This isn’t the first time I’ve mentioned this, but I really love anything having to do with space travel. I think being an astronaut would be the most fascinating job in the world, and I would love to see the world from their point of view. That’s why I was so drawn to the cover of In The Quick by Kate Hope Day (available in stores on March 2). A genius female astronaut love story? Sign me up!
I had previously read Day’s debut novel If, Then and was disappointed, but I knew that I’d be willing to forget it and give her another chance because, space.
June is a brilliant but difficult girl with a gift for mechanical invention, who leaves home to begin a gruelling astronaut training program. Six years later, she has gained a coveted post as an engineer on a space station, but is haunted by the mystery of Inquiry, a revolutionary spacecraft powered by her beloved late uncle’s fuel cells. The spacecraft went missing when June was twelve years old, and while the rest of the world has forgotten them, June alone has evidence that makes her believe the crew is still alive.
She seeks out James, her uncle’s former protégée, also brilliant, also difficult, who has been trying to discover why Inquiry’s fuel cells failed. James and June forge an intense intellectual bond that becomes an electric attraction. But the love that develops between them as they work to solve the fuel cell’s fatal flaw threatens to destroy everything they’ve worked so hard to create—and any chance of bringing the Inquiry crew home alive.
Equal parts gripping narrative of scientific discovery and charged love story, In the Quick is an exploration of the strengths and limits of human ability in the face of hardship and the costs of human ingenuity. At its beating heart are June and James, whose love for each other is eclipsed only by their drive to conquer the challenges of space travel.
First of all, this is one of the most beautiful book covers I’ve ever seen. It’s bold, it’s pink, it’s effective, and I absolutely love it. Secondly, however, this is the second time I’ve been tricked by a Kate Hope Day synopsis. Based on how this book was presented, I was expected it to be a rescue mission and a love story… and this book is neither of those things. It’s more a coming of age story, and the focus is very much on June. Also, the book has no quotation marks. Do what you will with that information.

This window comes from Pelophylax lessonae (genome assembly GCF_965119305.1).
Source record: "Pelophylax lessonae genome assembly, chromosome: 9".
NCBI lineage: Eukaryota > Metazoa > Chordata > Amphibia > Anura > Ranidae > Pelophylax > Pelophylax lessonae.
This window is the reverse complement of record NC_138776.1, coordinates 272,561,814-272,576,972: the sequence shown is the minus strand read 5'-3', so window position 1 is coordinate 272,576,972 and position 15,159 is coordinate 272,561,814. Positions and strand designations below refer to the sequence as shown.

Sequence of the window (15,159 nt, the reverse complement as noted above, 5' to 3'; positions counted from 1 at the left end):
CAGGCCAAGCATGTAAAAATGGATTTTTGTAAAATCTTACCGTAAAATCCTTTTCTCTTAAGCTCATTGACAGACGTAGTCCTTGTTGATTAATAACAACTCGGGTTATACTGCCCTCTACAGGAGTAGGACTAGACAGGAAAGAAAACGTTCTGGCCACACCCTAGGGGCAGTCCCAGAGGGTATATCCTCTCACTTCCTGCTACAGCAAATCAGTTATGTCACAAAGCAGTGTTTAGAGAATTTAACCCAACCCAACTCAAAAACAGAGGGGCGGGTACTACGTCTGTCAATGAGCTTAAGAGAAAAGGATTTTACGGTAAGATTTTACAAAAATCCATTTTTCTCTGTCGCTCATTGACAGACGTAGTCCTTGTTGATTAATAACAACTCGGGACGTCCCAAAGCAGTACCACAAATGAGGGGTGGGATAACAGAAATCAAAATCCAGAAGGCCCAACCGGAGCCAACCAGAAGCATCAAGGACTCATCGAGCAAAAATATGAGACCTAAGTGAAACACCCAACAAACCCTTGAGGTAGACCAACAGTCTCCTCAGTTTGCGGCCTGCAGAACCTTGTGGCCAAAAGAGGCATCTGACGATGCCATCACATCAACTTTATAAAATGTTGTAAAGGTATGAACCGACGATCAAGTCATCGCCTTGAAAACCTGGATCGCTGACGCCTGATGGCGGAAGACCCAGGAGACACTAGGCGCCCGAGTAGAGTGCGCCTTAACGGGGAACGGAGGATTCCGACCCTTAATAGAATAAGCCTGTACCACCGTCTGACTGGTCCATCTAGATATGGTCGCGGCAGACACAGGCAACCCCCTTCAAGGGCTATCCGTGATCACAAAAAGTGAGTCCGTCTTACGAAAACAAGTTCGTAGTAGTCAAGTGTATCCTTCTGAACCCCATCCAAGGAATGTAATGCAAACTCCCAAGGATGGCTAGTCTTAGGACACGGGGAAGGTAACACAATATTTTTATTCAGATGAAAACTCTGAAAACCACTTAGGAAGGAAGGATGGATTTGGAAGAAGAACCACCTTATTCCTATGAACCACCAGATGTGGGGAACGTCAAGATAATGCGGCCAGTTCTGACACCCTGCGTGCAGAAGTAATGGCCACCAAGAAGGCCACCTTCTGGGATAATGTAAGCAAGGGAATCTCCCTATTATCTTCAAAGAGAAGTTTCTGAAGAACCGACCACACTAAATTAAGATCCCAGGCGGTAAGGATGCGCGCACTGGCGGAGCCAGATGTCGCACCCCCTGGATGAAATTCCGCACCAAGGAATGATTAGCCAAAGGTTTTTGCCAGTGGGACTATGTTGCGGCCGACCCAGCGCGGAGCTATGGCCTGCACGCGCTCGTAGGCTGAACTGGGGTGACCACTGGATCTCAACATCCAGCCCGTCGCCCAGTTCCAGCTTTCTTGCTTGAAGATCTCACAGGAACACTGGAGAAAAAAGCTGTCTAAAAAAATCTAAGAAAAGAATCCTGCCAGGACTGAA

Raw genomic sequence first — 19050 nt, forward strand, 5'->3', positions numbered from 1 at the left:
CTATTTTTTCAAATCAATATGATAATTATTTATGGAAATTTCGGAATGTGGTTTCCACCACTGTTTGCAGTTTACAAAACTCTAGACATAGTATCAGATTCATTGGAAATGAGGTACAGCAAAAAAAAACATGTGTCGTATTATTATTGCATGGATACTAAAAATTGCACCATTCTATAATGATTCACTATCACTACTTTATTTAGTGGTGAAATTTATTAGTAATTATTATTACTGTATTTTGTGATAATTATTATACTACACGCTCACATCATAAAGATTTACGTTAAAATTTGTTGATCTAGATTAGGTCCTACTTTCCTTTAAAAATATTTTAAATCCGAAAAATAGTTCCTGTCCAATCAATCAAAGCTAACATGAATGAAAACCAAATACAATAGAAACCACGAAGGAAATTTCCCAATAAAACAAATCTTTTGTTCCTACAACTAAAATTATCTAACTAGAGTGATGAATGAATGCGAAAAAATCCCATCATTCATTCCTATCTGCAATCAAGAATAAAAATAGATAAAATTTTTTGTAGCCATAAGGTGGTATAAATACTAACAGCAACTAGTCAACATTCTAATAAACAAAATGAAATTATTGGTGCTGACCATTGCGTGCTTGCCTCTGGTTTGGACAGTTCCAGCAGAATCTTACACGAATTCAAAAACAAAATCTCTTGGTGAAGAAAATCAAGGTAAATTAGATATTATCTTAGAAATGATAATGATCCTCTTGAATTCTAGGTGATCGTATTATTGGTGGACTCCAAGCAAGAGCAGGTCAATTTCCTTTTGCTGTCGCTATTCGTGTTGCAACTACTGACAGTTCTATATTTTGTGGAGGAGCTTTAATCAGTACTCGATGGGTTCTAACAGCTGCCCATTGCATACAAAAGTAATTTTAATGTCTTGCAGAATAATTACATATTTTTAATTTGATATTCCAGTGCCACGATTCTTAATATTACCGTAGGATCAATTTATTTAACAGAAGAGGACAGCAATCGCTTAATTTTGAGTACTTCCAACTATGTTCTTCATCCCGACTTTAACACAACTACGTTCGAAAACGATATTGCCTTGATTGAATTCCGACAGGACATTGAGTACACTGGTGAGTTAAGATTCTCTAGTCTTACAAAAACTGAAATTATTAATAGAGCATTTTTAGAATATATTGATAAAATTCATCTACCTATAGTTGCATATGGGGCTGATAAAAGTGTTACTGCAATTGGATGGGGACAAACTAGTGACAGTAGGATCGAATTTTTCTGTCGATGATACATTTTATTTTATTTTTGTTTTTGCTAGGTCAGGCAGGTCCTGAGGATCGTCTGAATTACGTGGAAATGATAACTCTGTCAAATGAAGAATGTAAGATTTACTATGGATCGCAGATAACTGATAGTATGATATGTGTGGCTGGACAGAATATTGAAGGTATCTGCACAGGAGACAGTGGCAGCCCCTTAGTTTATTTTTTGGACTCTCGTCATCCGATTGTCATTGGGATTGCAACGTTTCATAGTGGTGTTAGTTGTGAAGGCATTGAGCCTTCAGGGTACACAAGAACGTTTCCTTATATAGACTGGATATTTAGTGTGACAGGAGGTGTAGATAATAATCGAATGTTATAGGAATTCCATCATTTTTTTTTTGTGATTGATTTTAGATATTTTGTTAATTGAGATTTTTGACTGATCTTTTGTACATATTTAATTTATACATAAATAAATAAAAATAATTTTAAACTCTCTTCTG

I don’t want to give too much of the plot away, but the book is broken into four sections, and every section is very different from one another, so I thought I’d break down my thoughts per section.
Part 1 reminds me a lot of the first half of The Queen’s Gambit, which was one of the breakout streaming shows of last year. We’re introduced to June as a twelve-year-old mechanical genius with a difficult family life and we see how she struggles to adapt to the difficult astronaut training program. We’re seeing what makes June tick and how she’s different from her peers. I really loved how she was being portrayed here.
In part 2, June gets aged up and we see her on her first mission in space. This section reminded me of Away, another one of my favourite Netflix shows from last year. June’s now part of a team, and not on Earth anymore, and you read about their daily lives and the struggles they have to overcome together. This was probably my favourite part—I wished we got more of this.
Then in part 3, I felt there was a shift in the story, and it almost becomes a whole other book to me. It reminds me of Passengers, the Jennifer Lawrence/Chris Pratt movie from 2016, but there’s none of the cuteness. This is where we finally really get to know James, the love interest that was touted in the synopsis, but he’s neither likeable nor is there relationship really much of anything other than physical—and truthfully, they’re the only two people around (more or less), so why wouldn’t they hook up? I’m not sure they really ever said anything non-engineering to each other.
Finally in part 4, the very beginning reminded me of The Martian with Matt Damon, but slowly transforms into more of what part 2 was. I got more into it again and then, the book just ended. I remember looking down at one point and seeing I was at 98% and assuming that my ARC was missing the ending. But nope, it just ends. There was all of this plot culminating in a rescue mission… and we don’t get there. I was so disappointed.
That being said, I did really like June and there were sections of this book that I really enjoyed. But it’s not the love story we’re expecting based on the jacket copy, and overall the story falls a little flat. If you’re interested in any of the TV shows or movies mentioned above, or are really into how things mechanically work, there are bits and pieces of this book that you’ll really enjoy. But it’s a very slow burn, and a little all over the place.
“We’re humans, not machines. We have to adapt ourselves to space. Not it to us.” —Kate Hope Day, In The Quick
Thank you to NetGalley and Random House for the advanced copy, and to NASA on Unsplash for the featured photo of space.